Despite enduring a mass exodus and missing key players, Milan continues their resurgence

AC Milan beat Barcelona 2-0 in what was the biggest upset of the Champions League Round of 16 so far. Brendon Netto sheds light on the club's resurgence in the face of adversity.
 Brendon Netto
 Comment | Europe
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AC Milan have endured a turbulent couple of years owing to their financial difficulties that has forced them to offload their best players and operate under a restricted budget. They had been written off in the Serie A but a string of good results over the past couple of months have seen them climb to third in the league. The Rossoneri have now threaded beyond the realms of possibility in football by beating the mighty Barcelona 2-0 at the San Siro in the first leg of their Champions League knockout tie.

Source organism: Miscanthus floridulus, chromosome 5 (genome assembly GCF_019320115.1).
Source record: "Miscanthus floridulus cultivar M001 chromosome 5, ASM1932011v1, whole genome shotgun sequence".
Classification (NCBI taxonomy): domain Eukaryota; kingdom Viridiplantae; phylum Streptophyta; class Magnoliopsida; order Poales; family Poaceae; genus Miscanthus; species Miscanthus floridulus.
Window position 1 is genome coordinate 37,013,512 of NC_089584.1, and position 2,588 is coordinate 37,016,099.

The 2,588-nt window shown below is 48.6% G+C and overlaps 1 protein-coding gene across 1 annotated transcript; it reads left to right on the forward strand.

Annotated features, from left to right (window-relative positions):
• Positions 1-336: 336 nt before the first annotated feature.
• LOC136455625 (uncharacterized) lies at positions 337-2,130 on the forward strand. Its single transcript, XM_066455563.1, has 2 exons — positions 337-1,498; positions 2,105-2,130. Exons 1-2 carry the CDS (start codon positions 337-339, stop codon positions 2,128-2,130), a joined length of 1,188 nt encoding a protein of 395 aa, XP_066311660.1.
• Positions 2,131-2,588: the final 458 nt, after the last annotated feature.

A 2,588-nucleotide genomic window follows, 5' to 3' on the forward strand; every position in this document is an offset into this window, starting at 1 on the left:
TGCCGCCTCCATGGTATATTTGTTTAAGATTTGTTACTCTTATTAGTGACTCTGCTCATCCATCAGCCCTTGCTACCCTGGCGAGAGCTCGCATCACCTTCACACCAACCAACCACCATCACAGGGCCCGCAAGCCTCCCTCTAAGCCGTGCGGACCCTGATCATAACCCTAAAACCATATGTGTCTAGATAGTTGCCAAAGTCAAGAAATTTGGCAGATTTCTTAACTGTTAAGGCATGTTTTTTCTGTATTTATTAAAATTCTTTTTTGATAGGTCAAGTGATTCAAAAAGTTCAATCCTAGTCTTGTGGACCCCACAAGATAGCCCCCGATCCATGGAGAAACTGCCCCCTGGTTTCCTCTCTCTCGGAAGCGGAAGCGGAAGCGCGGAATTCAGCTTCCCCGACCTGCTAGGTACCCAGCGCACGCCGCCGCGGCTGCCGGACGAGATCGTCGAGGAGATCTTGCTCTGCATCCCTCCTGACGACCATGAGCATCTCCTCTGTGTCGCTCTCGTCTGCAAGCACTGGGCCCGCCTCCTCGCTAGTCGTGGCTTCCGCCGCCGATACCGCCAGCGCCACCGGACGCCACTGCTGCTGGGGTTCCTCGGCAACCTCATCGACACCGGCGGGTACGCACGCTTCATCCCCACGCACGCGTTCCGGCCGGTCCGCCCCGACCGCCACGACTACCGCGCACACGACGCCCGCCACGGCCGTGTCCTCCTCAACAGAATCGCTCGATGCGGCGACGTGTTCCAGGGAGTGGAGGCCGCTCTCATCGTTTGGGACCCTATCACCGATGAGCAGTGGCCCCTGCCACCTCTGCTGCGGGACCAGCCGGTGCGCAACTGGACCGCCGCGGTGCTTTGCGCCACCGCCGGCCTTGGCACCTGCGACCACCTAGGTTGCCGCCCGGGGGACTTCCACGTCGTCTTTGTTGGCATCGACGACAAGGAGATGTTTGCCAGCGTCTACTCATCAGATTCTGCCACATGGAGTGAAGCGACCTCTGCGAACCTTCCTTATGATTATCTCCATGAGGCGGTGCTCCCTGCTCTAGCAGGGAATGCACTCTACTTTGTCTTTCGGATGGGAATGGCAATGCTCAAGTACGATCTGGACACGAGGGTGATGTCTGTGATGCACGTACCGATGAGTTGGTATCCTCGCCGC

Due credit must be given to their coach Massimilano Allegri who has endured his fair share of criticism for the club’s deteriorating state of affairs over the past year. Early performances in this campaign suggested that Milan may not secure a Champions League spot come the end of the season which would be an absolute travesty considering the club’s phenomenal success in the prestigious tournament in years gone by. However, recent results have prompted Juventus boss Antonio Conte to suggest that they could still challenge for the title as they sit 11 points behind the Bianconeri who lead the pack.

They've had to make sacrifices

Allegri delivered the Scudetto in his first season in charge of Milan three years ago but the cynics attributed the title-winning campaign to stars like Zlatan Ibrahimovic and Thiago Silva rather than giving the Italian tactician the recognition he deserved. However, the former Cagliari manager has steered the ship through rough water since then and their resurgence is testament to his worth at the club.